_{ltn}) so that these activities can be separately and positively evaluated. The research activity should then be evaluated by potentially favoring or contrasting PHs according to basic intentional characteristics such as heterodox vs. orthodox articles and intra- vs. interdiscipline articles (expressed as proportions), and these should be distinguished from unsuccessful or unintentional characteristics.

- Many proposals for modifying the original H index have been accounted for [85], including the elimination of self- and reciprocal citations, an increased weighting of highly cited articles, a focus on peer-reviewed scientific journals, the use of fractional citations to account for the number of authors (i.e., awarding authors a fraction of a point instead of a full point for multi-author articles), an increased sensitivity to variability of the overall citation profile, and a consideration of the life cycle of an article.
- Discrimination against interdisciplinary and heterodox PHs can be reduced by mitigating the bias created by conventional rankings, without relying on the application of advanced methodologies to complex datasets, as in the case of applying empirically based scaling factors to different disciplines [86], comparisons with the performance of other researchers in the same field [87], or comparison with the average number of citations per paper in a given discipline [25]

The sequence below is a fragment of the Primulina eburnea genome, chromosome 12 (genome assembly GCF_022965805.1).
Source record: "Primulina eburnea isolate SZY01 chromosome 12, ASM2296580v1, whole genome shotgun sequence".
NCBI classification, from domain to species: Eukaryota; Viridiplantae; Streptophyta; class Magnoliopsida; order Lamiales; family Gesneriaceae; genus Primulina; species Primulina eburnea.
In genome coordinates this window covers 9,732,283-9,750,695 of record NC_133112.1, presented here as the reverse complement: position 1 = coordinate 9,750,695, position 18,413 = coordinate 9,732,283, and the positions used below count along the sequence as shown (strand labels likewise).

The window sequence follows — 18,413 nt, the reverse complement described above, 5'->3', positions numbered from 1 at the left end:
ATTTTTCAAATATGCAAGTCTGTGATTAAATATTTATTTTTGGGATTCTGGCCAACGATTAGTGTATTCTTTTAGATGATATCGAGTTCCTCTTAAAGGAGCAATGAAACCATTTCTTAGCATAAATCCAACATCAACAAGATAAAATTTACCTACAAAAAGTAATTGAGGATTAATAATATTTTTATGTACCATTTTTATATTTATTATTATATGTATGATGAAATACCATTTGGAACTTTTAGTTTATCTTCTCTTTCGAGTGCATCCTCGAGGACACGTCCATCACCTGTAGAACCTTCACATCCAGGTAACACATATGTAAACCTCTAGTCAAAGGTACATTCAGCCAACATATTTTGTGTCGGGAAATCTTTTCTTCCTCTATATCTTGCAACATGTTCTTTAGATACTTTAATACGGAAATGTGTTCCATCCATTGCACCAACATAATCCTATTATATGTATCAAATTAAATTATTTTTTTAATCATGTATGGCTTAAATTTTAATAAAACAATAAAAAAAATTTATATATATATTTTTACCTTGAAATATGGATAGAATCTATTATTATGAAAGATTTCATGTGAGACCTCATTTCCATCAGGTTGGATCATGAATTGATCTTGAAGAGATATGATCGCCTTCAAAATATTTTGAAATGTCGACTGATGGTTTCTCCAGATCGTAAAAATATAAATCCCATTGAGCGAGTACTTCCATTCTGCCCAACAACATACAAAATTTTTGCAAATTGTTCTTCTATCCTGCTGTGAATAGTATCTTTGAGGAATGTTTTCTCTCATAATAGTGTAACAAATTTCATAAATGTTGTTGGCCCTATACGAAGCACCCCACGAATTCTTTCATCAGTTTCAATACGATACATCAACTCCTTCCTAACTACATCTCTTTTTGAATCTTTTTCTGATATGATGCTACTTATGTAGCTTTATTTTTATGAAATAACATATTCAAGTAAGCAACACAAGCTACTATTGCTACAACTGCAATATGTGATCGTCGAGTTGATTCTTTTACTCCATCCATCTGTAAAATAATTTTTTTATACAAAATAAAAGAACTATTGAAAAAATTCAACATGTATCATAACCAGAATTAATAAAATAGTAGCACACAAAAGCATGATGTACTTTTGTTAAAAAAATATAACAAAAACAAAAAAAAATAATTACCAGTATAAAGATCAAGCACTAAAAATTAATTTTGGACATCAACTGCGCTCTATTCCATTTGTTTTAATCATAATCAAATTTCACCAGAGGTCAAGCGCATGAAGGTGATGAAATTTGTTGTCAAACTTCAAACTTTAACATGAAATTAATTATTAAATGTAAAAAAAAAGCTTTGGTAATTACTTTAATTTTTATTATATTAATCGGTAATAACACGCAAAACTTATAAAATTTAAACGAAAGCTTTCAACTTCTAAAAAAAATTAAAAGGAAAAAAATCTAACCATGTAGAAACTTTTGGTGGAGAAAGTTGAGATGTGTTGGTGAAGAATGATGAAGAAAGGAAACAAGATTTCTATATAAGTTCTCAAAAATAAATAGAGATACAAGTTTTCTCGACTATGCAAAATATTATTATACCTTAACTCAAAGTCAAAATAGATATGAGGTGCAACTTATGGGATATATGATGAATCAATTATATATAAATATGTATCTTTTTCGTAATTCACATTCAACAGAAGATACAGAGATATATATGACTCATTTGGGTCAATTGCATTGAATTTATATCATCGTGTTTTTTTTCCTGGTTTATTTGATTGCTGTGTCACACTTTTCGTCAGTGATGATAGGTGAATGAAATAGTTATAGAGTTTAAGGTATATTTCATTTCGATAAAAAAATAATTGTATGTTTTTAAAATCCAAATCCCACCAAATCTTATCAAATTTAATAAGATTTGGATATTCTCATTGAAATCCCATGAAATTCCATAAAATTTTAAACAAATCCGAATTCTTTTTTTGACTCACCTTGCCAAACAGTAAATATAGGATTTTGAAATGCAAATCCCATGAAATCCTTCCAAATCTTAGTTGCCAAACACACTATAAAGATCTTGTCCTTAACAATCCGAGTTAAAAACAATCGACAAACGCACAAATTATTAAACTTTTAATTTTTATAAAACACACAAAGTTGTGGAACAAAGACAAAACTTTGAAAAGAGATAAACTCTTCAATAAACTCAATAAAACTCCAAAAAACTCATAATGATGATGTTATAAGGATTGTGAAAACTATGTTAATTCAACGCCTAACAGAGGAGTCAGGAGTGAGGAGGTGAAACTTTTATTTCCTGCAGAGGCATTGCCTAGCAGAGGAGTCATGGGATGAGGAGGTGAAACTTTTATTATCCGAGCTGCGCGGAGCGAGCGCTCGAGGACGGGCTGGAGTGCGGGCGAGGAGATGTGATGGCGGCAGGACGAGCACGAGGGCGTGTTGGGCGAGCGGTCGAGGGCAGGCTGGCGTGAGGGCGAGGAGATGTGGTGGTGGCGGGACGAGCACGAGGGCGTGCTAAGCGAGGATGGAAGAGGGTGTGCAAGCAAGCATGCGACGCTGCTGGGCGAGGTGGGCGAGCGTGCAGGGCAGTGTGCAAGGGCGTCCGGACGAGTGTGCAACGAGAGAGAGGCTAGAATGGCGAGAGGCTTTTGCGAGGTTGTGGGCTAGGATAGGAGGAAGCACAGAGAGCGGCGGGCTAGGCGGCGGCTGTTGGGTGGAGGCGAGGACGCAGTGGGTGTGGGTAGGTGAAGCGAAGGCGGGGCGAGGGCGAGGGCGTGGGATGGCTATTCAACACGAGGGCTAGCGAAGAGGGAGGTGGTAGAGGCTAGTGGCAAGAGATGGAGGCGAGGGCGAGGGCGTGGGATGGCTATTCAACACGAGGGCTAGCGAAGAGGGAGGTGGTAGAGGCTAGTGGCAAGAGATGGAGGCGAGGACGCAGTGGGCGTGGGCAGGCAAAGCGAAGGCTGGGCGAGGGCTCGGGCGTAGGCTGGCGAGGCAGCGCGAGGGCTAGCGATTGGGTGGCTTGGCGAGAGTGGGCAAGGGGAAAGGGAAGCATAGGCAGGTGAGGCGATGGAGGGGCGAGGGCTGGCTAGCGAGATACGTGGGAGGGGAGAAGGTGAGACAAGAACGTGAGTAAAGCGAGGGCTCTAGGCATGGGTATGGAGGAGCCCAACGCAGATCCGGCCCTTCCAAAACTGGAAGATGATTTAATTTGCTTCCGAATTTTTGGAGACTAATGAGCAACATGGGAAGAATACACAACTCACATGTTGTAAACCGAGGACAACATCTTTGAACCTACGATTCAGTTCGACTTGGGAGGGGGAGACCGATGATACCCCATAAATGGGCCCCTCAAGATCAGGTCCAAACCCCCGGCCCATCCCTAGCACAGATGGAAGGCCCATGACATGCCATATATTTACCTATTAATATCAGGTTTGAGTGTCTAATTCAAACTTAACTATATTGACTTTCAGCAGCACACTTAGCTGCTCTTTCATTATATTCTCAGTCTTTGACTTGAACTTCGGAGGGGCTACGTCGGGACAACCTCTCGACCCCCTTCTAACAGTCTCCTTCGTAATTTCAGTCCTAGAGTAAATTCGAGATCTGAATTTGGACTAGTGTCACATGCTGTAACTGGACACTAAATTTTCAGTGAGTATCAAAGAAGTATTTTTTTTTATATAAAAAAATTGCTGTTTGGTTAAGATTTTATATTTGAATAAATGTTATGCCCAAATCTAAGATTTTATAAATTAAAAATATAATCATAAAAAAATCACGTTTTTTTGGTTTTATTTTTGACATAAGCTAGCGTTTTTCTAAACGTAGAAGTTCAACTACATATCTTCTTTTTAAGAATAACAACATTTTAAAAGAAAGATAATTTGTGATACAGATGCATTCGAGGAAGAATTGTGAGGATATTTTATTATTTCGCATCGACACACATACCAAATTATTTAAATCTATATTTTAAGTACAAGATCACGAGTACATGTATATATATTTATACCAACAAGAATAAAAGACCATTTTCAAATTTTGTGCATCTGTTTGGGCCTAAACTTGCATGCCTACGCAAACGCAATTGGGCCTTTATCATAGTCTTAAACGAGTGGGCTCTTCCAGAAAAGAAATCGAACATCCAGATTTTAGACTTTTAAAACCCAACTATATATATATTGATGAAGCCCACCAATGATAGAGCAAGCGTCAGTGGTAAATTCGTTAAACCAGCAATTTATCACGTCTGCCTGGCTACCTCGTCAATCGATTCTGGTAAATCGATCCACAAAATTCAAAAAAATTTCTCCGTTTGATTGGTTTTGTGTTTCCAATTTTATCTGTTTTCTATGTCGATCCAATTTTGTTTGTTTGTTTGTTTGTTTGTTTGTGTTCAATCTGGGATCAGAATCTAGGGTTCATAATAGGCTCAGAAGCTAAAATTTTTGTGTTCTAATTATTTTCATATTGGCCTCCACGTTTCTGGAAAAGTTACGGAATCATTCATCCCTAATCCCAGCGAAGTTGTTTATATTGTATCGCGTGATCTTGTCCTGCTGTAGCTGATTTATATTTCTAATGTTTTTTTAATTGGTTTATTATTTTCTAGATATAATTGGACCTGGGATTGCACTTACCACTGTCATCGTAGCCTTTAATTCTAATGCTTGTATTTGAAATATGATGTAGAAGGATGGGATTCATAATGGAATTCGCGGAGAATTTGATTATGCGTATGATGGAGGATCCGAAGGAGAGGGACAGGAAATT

- Most of the main questions left open by the original description of the H index have been tackled [88], including the attribution of an article to a given discipline, since this is done by the author. This is done while retaining the practicality and simplicity that made the original H metric so appealing to a large audience.
- Indicators are distinguished according to the goals being pursued by amending well-established procedures such as years from publication rather than academic age (i.e., the duration of a researcher’s career at the time of the analysis [89]), and the indicators can be applied at different levels of aggregation (e.g., at department or university levels).
- Indicators are based on information that is available at an individual level, including citations that would be disregarded by the original H index [70], and the indicators can be easily computed.